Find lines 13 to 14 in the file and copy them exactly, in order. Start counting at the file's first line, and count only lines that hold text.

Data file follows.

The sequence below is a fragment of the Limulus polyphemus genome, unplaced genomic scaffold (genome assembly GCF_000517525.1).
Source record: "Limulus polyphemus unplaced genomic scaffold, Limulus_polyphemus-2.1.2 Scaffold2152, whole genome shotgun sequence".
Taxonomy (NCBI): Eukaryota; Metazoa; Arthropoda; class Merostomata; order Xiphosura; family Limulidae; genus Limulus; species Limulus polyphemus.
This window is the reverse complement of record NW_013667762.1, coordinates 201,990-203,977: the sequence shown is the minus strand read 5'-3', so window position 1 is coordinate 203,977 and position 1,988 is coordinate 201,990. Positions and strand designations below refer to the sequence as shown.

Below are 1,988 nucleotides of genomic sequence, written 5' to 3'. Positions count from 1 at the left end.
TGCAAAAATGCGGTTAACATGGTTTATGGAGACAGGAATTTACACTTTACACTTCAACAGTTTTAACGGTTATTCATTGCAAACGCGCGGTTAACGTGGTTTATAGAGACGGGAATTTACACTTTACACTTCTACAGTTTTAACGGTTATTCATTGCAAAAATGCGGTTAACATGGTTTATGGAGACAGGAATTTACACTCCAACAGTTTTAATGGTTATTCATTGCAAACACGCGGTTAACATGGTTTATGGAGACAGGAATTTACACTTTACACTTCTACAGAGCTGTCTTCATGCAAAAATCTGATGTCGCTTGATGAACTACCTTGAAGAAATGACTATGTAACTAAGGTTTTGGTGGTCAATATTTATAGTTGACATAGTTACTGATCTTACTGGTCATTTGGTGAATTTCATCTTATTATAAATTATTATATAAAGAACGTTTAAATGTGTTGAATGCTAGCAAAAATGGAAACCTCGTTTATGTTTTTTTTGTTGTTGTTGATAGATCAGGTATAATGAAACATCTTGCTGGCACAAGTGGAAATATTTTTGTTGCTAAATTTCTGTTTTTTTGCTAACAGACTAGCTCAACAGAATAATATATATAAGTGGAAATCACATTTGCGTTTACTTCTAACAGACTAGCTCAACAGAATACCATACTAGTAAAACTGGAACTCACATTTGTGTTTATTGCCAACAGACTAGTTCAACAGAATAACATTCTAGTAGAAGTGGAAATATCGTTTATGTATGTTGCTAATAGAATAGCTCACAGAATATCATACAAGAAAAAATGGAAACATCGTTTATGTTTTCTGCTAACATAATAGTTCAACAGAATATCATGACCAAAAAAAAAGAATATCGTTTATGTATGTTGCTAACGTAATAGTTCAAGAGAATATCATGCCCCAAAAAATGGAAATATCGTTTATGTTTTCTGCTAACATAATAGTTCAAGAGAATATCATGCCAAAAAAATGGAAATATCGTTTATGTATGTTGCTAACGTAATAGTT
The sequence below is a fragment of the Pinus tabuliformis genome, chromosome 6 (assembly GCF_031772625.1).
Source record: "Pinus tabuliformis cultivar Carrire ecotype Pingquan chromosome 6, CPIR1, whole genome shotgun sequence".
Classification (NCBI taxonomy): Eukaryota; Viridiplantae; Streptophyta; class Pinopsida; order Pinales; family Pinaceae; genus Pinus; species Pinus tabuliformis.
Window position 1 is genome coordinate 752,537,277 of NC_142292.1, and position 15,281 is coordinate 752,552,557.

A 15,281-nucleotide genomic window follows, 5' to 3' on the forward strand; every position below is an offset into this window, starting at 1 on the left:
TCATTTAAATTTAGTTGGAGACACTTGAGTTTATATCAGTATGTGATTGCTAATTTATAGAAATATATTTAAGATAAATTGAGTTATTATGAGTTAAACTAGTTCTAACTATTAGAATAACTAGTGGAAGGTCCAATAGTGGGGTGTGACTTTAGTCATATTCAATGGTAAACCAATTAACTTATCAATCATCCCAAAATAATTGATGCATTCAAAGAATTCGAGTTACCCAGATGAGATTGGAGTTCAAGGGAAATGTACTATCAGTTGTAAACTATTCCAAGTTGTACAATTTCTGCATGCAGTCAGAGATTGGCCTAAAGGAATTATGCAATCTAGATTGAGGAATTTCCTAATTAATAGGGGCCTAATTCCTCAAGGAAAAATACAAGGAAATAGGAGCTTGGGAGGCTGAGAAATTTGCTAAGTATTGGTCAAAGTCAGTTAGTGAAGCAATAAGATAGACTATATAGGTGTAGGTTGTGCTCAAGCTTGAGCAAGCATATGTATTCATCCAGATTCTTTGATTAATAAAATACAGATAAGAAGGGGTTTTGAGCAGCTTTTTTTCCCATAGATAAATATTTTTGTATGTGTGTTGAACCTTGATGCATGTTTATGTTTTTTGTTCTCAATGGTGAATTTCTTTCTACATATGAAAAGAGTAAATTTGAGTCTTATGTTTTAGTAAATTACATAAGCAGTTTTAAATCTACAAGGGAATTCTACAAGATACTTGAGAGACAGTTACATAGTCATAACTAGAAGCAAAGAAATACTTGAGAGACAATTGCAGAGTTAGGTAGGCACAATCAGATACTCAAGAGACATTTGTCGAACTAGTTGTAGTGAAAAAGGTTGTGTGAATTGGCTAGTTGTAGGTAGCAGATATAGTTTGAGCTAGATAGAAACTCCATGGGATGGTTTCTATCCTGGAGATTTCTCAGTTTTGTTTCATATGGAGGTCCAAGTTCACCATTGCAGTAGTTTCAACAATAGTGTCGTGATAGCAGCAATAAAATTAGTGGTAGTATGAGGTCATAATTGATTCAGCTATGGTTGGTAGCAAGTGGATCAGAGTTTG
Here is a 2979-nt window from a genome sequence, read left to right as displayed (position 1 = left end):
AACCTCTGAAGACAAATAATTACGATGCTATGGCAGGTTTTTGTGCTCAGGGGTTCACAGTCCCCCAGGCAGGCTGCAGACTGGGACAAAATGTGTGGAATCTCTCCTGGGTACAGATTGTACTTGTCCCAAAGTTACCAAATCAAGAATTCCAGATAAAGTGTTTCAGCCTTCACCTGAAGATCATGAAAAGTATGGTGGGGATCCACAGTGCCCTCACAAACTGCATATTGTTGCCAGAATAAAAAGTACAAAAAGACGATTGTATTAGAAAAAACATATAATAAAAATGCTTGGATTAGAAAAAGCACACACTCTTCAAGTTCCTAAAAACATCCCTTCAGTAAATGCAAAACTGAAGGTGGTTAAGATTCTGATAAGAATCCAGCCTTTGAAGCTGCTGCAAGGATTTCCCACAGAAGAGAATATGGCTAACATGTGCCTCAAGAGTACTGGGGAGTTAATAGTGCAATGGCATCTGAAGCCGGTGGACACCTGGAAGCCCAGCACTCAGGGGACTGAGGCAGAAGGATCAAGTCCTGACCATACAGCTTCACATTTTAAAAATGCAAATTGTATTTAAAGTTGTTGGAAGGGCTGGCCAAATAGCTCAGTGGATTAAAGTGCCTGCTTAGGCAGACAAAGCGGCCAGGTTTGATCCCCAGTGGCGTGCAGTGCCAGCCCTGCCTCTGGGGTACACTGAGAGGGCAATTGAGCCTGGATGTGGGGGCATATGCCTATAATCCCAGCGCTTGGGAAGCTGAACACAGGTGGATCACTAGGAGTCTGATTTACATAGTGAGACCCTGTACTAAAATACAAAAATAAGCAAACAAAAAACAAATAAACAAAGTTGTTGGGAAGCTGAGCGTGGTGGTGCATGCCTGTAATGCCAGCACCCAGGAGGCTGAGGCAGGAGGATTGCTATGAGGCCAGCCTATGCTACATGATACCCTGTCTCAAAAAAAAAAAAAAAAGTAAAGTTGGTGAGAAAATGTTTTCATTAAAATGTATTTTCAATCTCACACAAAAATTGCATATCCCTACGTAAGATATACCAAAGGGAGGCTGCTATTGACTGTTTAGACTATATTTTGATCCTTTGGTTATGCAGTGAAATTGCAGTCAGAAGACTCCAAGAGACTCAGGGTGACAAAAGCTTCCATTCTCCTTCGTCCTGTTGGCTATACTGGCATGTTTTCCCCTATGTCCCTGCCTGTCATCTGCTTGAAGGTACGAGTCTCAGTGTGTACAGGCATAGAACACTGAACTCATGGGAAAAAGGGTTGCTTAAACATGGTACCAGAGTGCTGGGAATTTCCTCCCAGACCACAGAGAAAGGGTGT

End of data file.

Here is a 2979-nt window from a genome sequence, read left to right as displayed (position 1 = left end):
AACCTCTGAAGACAAATAATTACGATGCTATGGCAGGTTTTTGTGCTCAGGGGTTCACAGTCCCCCAGGCAGGCTGCAGACTGGGACAAAATGTGTGGAATCTCTCCTGGGTACAGATTGTACTTGTCCCAAAGTTACCAAATCAAGAATTCCAGATAAAGTGTTTCAGCCTTCACCTGAAGATCATGAAAAGTATGGTGGGGATCCACAGTGCCCTCACAAACTGCATATTGTTGCCAGAATAAAAAGTACAAAAAGACGATTGTATTAGAAAAAACATATAATAAAAATGCTTGGATTAGAAAAAGCACACACTCTTCAAGTTCCTAAAAACATCCCTTCAGTAAATGCAAAACTGAAGGTGGTTAAGATTCTGATAAGAATCCAGCCTTTGAAGCTGCTGCAAGGATTTCCCACAGAAGAGAATATGGCTAACATGTGCCTCAAGAGTACTGGGGAGTTAATAGTGCAATGGCATCTGAAGCCGGTGGACACCTGGAAGCCCAGCACTCAGGGGACTGAGGCAGAAGGATCAAGTCCTGACCATACAGCTTCACATTTTAAAAATGCAAATTGTATTTAAAGTTGTTGGAAGGGCTGGCCAAATAGCTCAGTGGATTAAAGTGCCTGCTTAGGCAGACAAAGCGGCCAGGTTTGATCCCCAGTGGCGTGCAGTGCCAGCCCTGCCTCTGGGGTACACTGAGAGGGCAATTGAGCCTGGATGTGGGGGCATATGCCTATAATCCCAGCGCTTGGGAAGCTGAACACAGGTGGATCACTAGGAGTCTGATTTACATAGTGAGACCCTGTACTAAAATACAAAAATAAGCAAACAAAAAACAAATAAACAAAGTTGTTGGGAAGCTGAGCGTGGTGGTGCATGCCTGTAATGCCAGCACCCAGGAGGCTGAGGCAGGAGGATTGCTATGAGGCCAGCCTATGCTACATGATACCCTGTCTCAAAAAAAAAAAAAAAAGTAAAGTTGGTGAGAAAATGTTTTCATTAAAATGTATTTTCAATCTCACACAAAAATTGCATATCCCTACGTAAGATATACCAAAGGGAGGCTGCTATTGACTGTTTAGACTATATTTTGATCCTTTGGTTATGCAGTGAAATTGCAGTCAGAAGACTCCAAGAGACTCAGGGTGACAAAAGCTTCCATTCTCCTTCGTCCTGTTGGCTATACTGGCATGTTTTCCCCTATGTCCCTGCCTGTCATCTGCTTGAAGGTACGAGTCTCAGTGTGTACAGGCATAGAACACTGAACTCATGGGAAAAAGGGTTGCTTAAACATGGTACCAGAGTGCTGGGAATTTCCTCCCAGACCACAGAGAAAGGGTGT